When they join the school, our pupils are placed into one of four Houses named after literary figures with connections to Twickenham – Parnell, Pope, Swift and Voltaire.
The House system offers our pupils the opportunity to thrive through competitions in the arts, sport and all-round achievement, with House allegiance and identity fostered throughout the school. Each House is led by a member of staff as the Head of House, whose role is to encourage everyone to contribute to the collective success of their House and to get involved wherever they can as they compete for the annual House Shield.
House Captains and House Ambassadors are appointed for each House and are given opportunities to benefit from leadership training. They are encouraged to organise and co-ordinate their fellow pupils and to use their initiative to help with competitions and fundraising activities throughout the school year.
Thomas Parnell was a poet and clergyman who was a close friend of Alexander Pope. Together with Jonathan Swift, they formed the Scriblerus Club and were profound literary figures of the day. Parnell was a creative and hardworking man who was dedicated to the arts and the development of the Romantic era.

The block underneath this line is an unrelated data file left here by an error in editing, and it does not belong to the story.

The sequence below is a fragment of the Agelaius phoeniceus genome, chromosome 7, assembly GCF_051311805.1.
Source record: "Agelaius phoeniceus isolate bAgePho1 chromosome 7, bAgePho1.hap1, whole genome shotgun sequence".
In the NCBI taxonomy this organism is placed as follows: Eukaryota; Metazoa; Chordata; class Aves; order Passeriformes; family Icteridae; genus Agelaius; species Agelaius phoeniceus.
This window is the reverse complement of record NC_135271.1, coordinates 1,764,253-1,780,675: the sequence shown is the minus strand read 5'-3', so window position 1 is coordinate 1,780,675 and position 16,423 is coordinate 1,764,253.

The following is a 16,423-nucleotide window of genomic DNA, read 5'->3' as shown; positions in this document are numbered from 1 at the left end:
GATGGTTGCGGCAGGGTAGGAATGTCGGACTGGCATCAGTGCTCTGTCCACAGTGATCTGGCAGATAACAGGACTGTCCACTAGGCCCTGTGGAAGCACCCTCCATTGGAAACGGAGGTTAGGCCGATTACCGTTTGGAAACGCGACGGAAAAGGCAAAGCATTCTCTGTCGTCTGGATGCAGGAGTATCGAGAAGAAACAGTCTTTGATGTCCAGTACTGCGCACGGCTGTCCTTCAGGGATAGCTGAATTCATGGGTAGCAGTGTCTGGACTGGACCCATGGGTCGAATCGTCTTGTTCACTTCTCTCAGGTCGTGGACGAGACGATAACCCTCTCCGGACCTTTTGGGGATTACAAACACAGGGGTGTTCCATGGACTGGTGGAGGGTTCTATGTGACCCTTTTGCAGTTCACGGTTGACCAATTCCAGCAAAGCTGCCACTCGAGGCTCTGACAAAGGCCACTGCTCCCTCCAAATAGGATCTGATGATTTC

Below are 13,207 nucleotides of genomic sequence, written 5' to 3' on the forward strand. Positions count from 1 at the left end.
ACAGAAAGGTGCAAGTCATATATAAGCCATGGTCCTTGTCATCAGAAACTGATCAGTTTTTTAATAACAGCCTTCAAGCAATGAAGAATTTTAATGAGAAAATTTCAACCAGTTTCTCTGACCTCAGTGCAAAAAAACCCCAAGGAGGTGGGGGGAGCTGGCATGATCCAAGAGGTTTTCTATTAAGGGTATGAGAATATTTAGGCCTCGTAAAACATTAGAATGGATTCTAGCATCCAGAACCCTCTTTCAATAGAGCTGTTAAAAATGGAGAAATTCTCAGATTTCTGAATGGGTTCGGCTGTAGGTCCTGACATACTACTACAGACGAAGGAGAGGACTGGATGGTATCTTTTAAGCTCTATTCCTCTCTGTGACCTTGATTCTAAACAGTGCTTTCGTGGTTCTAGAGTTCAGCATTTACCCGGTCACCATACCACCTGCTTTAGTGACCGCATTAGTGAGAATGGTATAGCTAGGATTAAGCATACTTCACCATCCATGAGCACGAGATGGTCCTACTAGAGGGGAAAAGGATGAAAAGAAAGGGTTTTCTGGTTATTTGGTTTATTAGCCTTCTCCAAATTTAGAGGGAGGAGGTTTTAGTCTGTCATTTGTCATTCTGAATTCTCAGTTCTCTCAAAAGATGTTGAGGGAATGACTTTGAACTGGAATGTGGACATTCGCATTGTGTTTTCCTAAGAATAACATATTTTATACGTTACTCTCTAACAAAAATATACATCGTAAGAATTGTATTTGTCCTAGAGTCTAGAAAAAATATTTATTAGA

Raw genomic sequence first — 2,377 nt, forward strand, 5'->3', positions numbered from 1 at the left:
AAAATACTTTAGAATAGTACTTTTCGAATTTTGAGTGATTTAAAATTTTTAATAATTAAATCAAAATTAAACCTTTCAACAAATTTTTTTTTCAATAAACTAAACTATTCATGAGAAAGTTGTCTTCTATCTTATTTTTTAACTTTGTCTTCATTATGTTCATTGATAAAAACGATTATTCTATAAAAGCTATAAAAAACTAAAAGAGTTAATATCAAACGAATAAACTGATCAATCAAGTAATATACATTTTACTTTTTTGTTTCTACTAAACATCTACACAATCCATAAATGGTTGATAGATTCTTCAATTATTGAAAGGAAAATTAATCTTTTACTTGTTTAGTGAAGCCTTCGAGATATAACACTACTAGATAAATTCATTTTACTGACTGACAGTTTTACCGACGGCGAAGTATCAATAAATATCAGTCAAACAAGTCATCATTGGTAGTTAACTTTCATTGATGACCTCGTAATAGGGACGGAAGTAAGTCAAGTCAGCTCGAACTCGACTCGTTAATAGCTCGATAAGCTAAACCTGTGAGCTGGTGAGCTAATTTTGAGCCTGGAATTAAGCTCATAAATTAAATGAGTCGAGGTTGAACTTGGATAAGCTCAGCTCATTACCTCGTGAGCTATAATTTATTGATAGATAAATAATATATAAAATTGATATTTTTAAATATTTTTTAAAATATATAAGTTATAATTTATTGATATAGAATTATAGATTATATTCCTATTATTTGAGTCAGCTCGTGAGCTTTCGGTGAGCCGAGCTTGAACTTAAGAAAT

Alexander Pope was a poet, translator and satirist of the Enlightenment era who is considered one of the most prominent English writers of the early eighteenth century, best known for his satirical and discursive poetry including ‘The Rape of the Lock’, ‘The Dunciad’ and ‘An Essay on Criticism’, and for his translations of Homer. He came to Twickenham in 1719, where he oversaw the construction of a house on the site of the current school and designed a famous garden that was connected to the house by an underground passage that became known as Pope’s Grotto.
Jonathan Swift was an Anglo-Irish satirist, essayist, poet and cleric, best remembered for his work ‘Gulliver’s Travels’. He was a regular visitor to Pope’s house in Twickenham and he became active in the government politics of the day. On his return to Ireland, he was appointed as Dean of St Patrick’s Cathedral. He died the year after Pope and was buried in the cathedral in 1745.
Voltaire was the ‘nom de plume’ of François-Marie Arouet, a French Enlightenment writer, satirist, philosopher and historian. He was exiled from France in the 1720s, coming to London where he met Pope and visited his house in Twickenham. Voltaire was a prolific author and pamphleteer who was an outspoken advocate of civil liberties. His best known work is probably ‘Candide’, a critique of many of the events, philosophies and thinkers of his time.